These cases arise out of a fatal plane crash in Somerset, Kentucky, in January of 2000. Dennis Schalliol, a Pennsylvania resident, was employed as a salesman by Hart National, a Pennsylvania Corporation with its principal place of its national real estate business in Pennsylvania. B. Kenin Hart, also a Pennsylvania resident, was the sole owner, chairman, and CEO of Hart National. In 1998, Hart National established a subsidiary, Hart Delaware, whose main job it was to operate the aircraft in question. (Although called Hart Delaware, it is based in Pennsylvania.) Hart Delaware had but one employee, John Fare, a New Jersey resident and pilot, who was hired to fly the airplane. The airplane was hangared and operated out of the Northeast Philadelphia Airport for the primary purpose of transporting employees of Hart National from Pennsylvania to related business sites.
In January of 2000, the airplane departed from Northeast Philadelphia Airport bound for Ohio State University Airport, via Cincinnati, with pilot Fare and passengers Schalliol and Hart on board. After picking up a broker, Loy Thompson, in Cincinnati, the plane traveled to Ohio State University Airport in Columbus and remained there overnight. The next morning, pilot Fare received a weather briefing indicating that there were bad conditions at the scheduled destination of Somerset, Kentucky. Such conditions required an instrument flight rules (IFR) landing. While en route to Kentucky, pilot Fare communicated with federal air traffic controllers at the Indianapolis Air Route Traffic Control Center who cleared the flight for the SDF (Simplified Directional Facility) runway 4 approach at the Somerset airport. The SDF system is a group of instruments that guides a plane horizontally onto the runway. Together with an altimeter, it allows a plane to land "blind." As it turns out, the SDF approach had been out of service since 1995, a fact reflected in the Airport Facility Directory ("AFD") published by the Federal Aviation Administration ("FAA"), although pilot Fare was unaware of that condition.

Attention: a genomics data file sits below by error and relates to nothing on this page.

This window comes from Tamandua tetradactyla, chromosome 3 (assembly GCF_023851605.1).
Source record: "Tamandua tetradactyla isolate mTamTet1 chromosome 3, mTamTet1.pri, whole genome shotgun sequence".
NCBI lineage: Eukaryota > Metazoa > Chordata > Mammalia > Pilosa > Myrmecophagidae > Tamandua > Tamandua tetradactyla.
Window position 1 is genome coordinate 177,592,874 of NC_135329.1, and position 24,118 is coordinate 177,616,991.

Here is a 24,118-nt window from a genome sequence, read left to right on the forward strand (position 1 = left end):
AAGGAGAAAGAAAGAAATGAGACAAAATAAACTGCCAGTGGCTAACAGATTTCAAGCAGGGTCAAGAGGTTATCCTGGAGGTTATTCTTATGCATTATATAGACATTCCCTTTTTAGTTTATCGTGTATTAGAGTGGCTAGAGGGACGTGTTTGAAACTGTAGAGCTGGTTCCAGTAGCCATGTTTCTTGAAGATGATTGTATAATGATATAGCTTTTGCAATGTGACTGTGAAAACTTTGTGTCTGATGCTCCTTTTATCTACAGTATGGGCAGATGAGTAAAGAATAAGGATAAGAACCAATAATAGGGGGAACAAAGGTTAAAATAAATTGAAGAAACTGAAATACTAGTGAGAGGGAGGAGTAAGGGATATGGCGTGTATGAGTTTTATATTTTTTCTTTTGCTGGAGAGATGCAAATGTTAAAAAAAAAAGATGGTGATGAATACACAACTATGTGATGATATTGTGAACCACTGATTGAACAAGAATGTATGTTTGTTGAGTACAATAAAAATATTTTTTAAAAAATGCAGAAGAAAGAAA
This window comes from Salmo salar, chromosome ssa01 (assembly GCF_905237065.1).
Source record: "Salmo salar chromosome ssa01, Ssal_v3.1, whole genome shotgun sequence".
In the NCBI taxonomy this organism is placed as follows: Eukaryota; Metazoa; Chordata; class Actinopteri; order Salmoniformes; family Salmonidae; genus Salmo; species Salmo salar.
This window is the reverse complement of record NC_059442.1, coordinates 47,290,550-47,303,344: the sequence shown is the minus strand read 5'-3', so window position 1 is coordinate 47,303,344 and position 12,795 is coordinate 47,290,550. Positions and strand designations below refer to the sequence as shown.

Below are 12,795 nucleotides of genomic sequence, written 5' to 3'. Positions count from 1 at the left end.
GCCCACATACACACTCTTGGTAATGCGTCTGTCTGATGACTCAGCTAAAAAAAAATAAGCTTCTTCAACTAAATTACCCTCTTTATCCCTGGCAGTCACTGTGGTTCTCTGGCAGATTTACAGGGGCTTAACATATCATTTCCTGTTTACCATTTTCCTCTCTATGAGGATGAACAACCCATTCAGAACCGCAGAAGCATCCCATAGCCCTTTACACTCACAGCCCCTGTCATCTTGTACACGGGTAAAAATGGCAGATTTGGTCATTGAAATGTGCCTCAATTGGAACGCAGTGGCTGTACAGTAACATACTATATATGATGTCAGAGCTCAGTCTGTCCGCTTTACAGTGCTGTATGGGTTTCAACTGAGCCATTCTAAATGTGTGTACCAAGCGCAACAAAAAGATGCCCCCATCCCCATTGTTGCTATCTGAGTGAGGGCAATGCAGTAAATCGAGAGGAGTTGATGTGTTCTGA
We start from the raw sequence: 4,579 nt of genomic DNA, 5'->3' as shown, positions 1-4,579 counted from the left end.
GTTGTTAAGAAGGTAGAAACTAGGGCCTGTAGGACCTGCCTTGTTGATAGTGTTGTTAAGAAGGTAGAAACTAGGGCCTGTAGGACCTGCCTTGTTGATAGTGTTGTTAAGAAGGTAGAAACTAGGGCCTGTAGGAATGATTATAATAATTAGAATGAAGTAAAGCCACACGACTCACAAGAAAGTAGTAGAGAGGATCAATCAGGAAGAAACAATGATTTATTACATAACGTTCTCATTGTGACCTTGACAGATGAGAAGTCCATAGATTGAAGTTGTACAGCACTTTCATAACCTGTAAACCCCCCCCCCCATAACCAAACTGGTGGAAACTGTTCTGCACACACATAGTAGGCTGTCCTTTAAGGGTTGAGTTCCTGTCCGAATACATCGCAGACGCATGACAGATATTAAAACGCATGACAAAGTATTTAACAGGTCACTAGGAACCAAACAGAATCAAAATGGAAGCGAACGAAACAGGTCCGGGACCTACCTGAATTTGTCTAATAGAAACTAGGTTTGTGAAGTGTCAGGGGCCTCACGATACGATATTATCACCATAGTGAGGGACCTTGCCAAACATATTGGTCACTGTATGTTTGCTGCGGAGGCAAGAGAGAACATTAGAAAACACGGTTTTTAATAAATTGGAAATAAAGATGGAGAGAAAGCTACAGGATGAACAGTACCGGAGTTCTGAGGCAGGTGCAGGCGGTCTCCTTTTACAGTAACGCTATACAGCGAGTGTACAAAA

The plane's last radio contact with the air traffic controllers occurred when it was about 30 miles north of the Somerset airport. As it descended, weather conditions made it impossible to see the surrounding terrain. With no further contact from the air traffic controllers, pilot Fare relied on the Instrument Approach Procedure ("IAP"), a document compiled and published in Washington, D.C. that lists navigable IFR approaches to various airports around the country, to guide the landing. If operational, the SDF would have guided the plane safely onto the runway, but instead the plane drifted off course and struck a guy wire from a radio communications tower approximately 3.3 miles from the Somerset airport. The resulting crash killed everyone on board.